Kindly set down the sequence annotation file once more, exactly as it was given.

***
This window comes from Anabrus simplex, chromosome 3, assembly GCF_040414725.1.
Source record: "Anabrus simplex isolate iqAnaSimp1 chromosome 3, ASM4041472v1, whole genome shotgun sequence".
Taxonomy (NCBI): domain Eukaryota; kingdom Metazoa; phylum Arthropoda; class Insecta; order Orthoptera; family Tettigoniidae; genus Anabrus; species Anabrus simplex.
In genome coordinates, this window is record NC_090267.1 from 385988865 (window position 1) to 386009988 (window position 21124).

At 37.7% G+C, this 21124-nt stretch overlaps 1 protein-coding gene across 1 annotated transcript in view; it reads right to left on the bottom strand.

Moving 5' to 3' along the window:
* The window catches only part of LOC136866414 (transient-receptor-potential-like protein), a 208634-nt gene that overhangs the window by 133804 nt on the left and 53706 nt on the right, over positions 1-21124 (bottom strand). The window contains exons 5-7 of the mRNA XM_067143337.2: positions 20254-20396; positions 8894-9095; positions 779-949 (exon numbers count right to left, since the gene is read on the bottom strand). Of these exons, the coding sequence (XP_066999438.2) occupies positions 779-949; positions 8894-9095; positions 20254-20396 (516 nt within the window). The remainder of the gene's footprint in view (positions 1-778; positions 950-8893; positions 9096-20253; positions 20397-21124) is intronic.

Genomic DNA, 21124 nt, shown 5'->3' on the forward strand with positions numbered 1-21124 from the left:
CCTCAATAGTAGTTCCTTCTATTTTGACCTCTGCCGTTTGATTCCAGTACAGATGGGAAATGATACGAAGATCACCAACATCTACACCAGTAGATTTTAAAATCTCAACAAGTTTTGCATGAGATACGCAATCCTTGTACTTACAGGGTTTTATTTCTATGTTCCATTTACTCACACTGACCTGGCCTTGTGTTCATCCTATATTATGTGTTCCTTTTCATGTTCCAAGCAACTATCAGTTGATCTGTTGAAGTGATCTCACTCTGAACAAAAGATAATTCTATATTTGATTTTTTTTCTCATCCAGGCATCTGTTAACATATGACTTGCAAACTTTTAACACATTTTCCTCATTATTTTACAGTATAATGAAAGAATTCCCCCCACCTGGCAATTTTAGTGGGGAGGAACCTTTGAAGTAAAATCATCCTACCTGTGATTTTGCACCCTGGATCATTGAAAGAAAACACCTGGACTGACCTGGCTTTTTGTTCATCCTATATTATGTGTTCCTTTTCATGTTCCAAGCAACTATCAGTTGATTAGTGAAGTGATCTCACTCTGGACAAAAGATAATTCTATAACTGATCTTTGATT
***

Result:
This window comes from Anabrus simplex, chromosome 3, assembly GCF_040414725.1.
Source record: "Anabrus simplex isolate iqAnaSimp1 chromosome 3, ASM4041472v1, whole genome shotgun sequence".
Taxonomy (NCBI): domain Eukaryota; kingdom Metazoa; phylum Arthropoda; class Insecta; order Orthoptera; family Tettigoniidae; genus Anabrus; species Anabrus simplex.
In genome coordinates, this window is record NC_090267.1 from 385988865 (window position 1) to 386009988 (window position 21124).

At 37.7% G+C, this 21124-nt stretch overlaps 1 protein-coding gene across 1 annotated transcript in view; it reads right to left on the bottom strand.

Moving 5' to 3' along the window:
* The window catches only part of LOC136866414 (transient-receptor-potential-like protein), a 208634-nt gene that overhangs the window by 133804 nt on the left and 53706 nt on the right, over positions 1-21124 (bottom strand). The window contains exons 5-7 of the mRNA XM_067143337.2: positions 20254-20396; positions 8894-9095; positions 779-949 (exon numbers count right to left, since the gene is read on the bottom strand). Of these exons, the coding sequence (XP_066999438.2) occupies positions 779-949; positions 8894-9095; positions 20254-20396 (516 nt within the window). The remainder of the gene's footprint in view (positions 1-778; positions 950-8893; positions 9096-20253; positions 20397-21124) is intronic.

Genomic DNA, 21124 nt, shown 5'->3' on the forward strand with positions numbered 1-21124 from the left:
CCTCAATAGTAGTTCCTTCTATTTTGACCTCTGCCGTTTGATTCCAGTACAGATGGGAAATGATACGAAGATCACCAACATCTACACCAGTAGATTTTAAAATCTCAACAAGTTTTGCATGAGATACGCAATCCTTGTACTTACAGGGTTTTATTTCTATGTTCCATTTACTCACACTGACCTGGCCTTGTGTTCATCCTATATTATGTGTTCCTTTTCATGTTCCAAGCAACTATCAGTTGATCTGTTGAAGTGATCTCACTCTGAACAAAAGATAATTCTATATTTGATTTTTTTTCTCATCCAGGCATCTGTTAACATATGACTTGCAAACTTTTAACACATTTTCCTCATTATTTTACAGTATAATGAAAGAATTCCCCCCACCTGGCAATTTTAGTGGGGAGGAACCTTTGAAGTAAAATCATCCTACCTGTGATTTTGCACCCTGGATCATTGAAAGAAAACACCTGGACTGACCTGGCTTTTTGTTCATCCTATATTATGTGTTCCTTTTCATGTTCCAAGCAACTATCAGTTGATTAGTGAAGTGATCTCACTCTGGACAAAAGATAATTCTATAACTGATCTTTGATT